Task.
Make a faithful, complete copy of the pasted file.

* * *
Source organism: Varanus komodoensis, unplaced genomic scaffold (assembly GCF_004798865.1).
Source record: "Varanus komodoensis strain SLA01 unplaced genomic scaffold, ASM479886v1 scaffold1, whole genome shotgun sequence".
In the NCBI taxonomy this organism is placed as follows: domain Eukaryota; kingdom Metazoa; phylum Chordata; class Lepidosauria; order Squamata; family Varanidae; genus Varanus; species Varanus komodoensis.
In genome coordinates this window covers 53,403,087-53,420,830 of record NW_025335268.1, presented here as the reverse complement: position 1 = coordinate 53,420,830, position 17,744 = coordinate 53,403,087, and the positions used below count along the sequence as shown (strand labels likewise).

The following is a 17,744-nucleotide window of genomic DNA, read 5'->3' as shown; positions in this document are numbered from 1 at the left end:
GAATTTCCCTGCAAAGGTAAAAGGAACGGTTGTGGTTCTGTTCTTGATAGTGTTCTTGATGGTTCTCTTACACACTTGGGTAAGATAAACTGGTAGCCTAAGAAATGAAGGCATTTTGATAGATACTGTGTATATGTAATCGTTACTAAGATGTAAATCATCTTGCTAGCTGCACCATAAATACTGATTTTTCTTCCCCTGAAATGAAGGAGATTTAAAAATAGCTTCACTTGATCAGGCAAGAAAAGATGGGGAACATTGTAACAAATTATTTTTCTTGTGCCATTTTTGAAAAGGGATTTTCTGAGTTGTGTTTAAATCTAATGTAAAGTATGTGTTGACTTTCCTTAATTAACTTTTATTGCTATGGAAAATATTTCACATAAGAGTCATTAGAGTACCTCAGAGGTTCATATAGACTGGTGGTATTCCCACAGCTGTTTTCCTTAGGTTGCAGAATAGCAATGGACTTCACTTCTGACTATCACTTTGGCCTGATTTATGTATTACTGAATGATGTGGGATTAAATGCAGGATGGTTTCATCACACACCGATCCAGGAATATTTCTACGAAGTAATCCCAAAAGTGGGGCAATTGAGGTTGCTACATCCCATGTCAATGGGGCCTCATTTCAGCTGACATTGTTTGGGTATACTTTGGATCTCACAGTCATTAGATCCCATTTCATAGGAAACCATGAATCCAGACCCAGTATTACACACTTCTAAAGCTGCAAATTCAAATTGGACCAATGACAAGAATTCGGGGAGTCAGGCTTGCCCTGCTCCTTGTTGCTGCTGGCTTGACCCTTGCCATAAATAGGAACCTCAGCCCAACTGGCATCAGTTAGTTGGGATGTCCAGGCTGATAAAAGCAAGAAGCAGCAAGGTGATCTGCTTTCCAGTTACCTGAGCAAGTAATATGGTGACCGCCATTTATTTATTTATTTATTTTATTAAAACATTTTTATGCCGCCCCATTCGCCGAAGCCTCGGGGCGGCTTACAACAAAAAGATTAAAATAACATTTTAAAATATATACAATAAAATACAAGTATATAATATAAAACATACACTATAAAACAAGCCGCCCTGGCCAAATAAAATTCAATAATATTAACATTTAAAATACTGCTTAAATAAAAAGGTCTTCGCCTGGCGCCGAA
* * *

Source organism: Varanus komodoensis, unplaced genomic scaffold (assembly GCF_004798865.1).
Source record: "Varanus komodoensis strain SLA01 unplaced genomic scaffold, ASM479886v1 scaffold1, whole genome shotgun sequence".
In the NCBI taxonomy this organism is placed as follows: domain Eukaryota; kingdom Metazoa; phylum Chordata; class Lepidosauria; order Squamata; family Varanidae; genus Varanus; species Varanus komodoensis.
In genome coordinates this window covers 53,403,087-53,420,830 of record NW_025335268.1, presented here as the reverse complement: position 1 = coordinate 53,420,830, position 17,744 = coordinate 53,403,087, and the positions used below count along the sequence as shown (strand labels likewise).

The following is a 17,744-nucleotide window of genomic DNA, read 5'->3' as shown; positions in this document are numbered from 1 at the left end:
GAATTTCCCTGCAAAGGTAAAAGGAACGGTTGTGGTTCTGTTCTTGATAGTGTTCTTGATGGTTCTCTTACACACTTGGGTAAGATAAACTGGTAGCCTAAGAAATGAAGGCATTTTGATAGATACTGTGTATATGTAATCGTTACTAAGATGTAAATCATCTTGCTAGCTGCACCATAAATACTGATTTTTCTTCCCCTGAAATGAAGGAGATTTAAAAATAGCTTCACTTGATCAGGCAAGAAAAGATGGGGAACATTGTAACAAATTATTTTTCTTGTGCCATTTTTGAAAAGGGATTTTCTGAGTTGTGTTTAAATCTAATGTAAAGTATGTGTTGACTTTCCTTAATTAACTTTTATTGCTATGGAAAATATTTCACATAAGAGTCATTAGAGTACCTCAGAGGTTCATATAGACTGGTGGTATTCCCACAGCTGTTTTCCTTAGGTTGCAGAATAGCAATGGACTTCACTTCTGACTATCACTTTGGCCTGATTTATGTATTACTGAATGATGTGGGATTAAATGCAGGATGGTTTCATCACACACCGATCCAGGAATATTTCTACGAAGTAATCCCAAAAGTGGGGCAATTGAGGTTGCTACATCCCATGTCAATGGGGCCTCATTTCAGCTGACATTGTTTGGGTATACTTTGGATCTCACAGTCATTAGATCCCATTTCATAGGAAACCATGAATCCAGACCCAGTATTACACACTTCTAAAGCTGCAAATTCAAATTGGACCAATGACAAGAATTCGGGGAGTCAGGCTTGCCCTGCTCCTTGTTGCTGCTGGCTTGACCCTTGCCATAAATAGGAACCTCAGCCCAACTGGCATCAGTTAGTTGGGATGTCCAGGCTGATAAAAGCAAGAAGCAGCAAGGTGATCTGCTTTCCAGTTACCTGAGCAAGTAATATGGTGACCGCCATTTATTTATTTATTTATTTTATTAAAACATTTTTATGCCGCCCCATTCGCCGAAGCCTCGGGGCGGCTTACAACAAAAAGATTAAAATAACATTTTAAAATATATACAATAAAATACAAGTATATAATATAAAACATACACTATAAAACAAGCCGCCCTGGCCAAATAAAATTCAATAATATTAACATTTAAAATACTGCTTAAATAAAAAGGTCTTCGCCTGGCGCCGAA